Last edited by monarch_dodra; April 5th, 2012 at 04:48 AM. Reason: little errors
    Is your question related to IO?
    Read this C++ FAQ LITE article at parashift by Marshall Cline. In particular points 1-6.
    It will explain how to correctly deal with IO, how to validate input, and why you shouldn't count on "while(!in.eof())". And it always makes for excellent reading.

  4. #4
    Join Date
    Jul 2001
    Posts
    293

    Re: Need 2-dimensional Bitarray

    Hello and thx.

    it looks rather complex.
    I thought there will be an easier solution because I do not need all functions....

  5. #5
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    Re: Need 2-dimensional Bitarray

    Quote Originally Posted by Ralf Schneider View Post
    Hello and thx.

    it looks rather complex.
    I thought there will be an easier solution because I do not need all functions....
    Then don't implement them. Just write a wrapper that has a getbit and setbit function.
    Cheers, D Drmmr

    Please put [code][/code] tags around your code to preserve indentation and make it more readable.

    As long as man ascribes to himself what is merely a posibility, he will not work for the attainment of it. - P. D. Ouspensky

  6. #6
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    France
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    Re: Need 2-dimensional Bitarray

    Quote Originally Posted by Ralf Schneider View Post
    it looks rather complex.
    I thought there will be an easier solution because I do not need all functions....
    Are you kidding me? You have an entire 2D bitset class, with all the requirements you ask for, in less than 30 lines of code, and it is "too complex"? How much simpler do you think it can get?

    As for those "functions you don't need": Just don't use them. I already implemented them for you anyways. Just because you aren't going to use them now, doesn't mean you won't use them later, or somebody else reading this thread won't.

    Is your question related to IO?
    Read this C++ FAQ LITE article at parashift by Marshall Cline. In particular points 1-6.
    It will explain how to correctly deal with IO, how to validate input, and why you shouldn't count on "while(!in.eof())". And it always makes for excellent reading.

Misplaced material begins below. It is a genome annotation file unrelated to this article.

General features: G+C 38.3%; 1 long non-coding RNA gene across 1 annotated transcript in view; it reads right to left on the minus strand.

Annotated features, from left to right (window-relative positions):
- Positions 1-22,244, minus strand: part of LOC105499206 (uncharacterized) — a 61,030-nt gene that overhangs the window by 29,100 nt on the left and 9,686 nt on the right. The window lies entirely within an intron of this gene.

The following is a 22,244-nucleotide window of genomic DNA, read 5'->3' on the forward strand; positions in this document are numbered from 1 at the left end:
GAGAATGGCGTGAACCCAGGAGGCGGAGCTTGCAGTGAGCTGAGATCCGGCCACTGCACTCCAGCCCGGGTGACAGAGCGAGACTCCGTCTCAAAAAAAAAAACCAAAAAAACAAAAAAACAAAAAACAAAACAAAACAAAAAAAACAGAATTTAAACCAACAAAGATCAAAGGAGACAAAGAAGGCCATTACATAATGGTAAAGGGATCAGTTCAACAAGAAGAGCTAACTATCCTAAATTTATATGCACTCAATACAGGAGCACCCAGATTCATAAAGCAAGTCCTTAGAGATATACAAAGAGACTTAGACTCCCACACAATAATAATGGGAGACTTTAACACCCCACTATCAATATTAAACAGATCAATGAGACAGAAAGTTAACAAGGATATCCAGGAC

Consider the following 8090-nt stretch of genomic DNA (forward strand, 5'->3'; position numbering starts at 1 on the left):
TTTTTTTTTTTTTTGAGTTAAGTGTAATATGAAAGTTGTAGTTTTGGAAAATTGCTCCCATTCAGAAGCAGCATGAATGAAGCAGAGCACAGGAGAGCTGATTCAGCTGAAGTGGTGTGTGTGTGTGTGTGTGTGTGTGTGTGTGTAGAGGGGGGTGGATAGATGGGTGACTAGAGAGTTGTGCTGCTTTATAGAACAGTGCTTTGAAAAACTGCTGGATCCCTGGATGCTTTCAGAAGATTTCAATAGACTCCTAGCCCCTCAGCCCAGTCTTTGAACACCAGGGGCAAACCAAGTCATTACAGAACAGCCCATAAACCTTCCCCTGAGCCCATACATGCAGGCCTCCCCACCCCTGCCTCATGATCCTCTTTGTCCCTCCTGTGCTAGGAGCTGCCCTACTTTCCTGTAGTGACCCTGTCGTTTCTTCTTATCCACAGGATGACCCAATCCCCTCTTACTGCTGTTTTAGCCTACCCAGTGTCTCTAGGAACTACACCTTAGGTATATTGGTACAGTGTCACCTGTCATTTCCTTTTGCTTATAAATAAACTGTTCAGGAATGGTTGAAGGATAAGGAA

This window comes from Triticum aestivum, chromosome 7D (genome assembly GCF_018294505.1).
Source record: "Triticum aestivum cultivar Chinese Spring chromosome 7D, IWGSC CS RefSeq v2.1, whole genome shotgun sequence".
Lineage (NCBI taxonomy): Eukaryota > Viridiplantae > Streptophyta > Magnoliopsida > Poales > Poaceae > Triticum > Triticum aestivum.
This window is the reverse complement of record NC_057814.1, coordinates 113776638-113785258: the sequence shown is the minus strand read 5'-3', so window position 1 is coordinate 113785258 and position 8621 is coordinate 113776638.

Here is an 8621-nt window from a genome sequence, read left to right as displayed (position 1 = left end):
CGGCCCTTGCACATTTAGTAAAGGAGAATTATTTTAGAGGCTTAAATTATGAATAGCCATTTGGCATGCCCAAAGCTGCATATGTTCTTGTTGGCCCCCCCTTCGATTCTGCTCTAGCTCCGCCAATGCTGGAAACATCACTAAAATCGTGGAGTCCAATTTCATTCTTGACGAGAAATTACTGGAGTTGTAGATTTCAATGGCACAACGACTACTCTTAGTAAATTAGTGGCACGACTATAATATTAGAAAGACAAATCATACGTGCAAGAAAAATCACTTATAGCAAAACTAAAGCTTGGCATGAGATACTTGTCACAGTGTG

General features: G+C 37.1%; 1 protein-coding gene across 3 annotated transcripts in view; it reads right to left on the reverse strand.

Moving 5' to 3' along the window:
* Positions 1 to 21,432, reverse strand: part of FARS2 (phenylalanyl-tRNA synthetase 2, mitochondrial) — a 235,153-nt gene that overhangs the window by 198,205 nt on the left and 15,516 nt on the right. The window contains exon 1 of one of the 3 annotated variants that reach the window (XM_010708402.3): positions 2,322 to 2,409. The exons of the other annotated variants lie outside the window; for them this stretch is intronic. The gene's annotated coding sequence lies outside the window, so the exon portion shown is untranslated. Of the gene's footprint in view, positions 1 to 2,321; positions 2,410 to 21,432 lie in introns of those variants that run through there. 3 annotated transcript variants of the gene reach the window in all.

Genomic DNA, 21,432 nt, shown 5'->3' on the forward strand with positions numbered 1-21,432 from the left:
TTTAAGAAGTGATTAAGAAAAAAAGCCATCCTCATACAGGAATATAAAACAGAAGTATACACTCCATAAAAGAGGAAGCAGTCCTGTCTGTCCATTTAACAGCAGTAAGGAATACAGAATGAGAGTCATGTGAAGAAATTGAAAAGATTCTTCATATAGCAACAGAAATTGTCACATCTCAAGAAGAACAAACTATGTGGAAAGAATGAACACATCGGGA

7. #7
    Join Date
    Oct 2008
    Posts
    1,116

    Re: Need 2-dimensional Bitarray

    Quote Originally Posted by Ralf Schneider View Post
    it looks rather complex.
    I thought there will be an easier solution because I do not need all functions....
    if you just need a "working" solution then any c-array with a bit of pointer arithmetic and bit-twiddling will do.

    The problem is when you want to equip a bit set with the same rich interface of other STL containers, enabling the same well-proven usage patterns and algorithm support. More specifically, your goal should be to decouple as much as possible your data structure from the algorithm that will act on.

    Unfortunately, this is impossible for single bits because objects in C++ have always size >=1 bytes; for this reason, any abstraction exposing a mutable bit sequence will either use 1-byte sized "bits" or return proxy references that in turn are unsuitable for generic algorithms.

    So, if you really cannot afford the size overhead ( do you ? ) an alternative solution to proxy based pseudo containers could be to use any container you like ( array, std::vector, a matrix type from your preferred matrix library, etc... ) with each item made of a binary block: a char = 8 consecutive bits in 1D, a char[2] = a block of 4x4 bits in 2D, a char = a block of 2x2x2 bits in 3D ( or two 2D slices ) etc ...

    in this way, an algorithm would split into two parts: one acting over the sequence ( using your preferred N-dimensional container interface ) and one acting over the fixed ( and finite ) elementary binary block.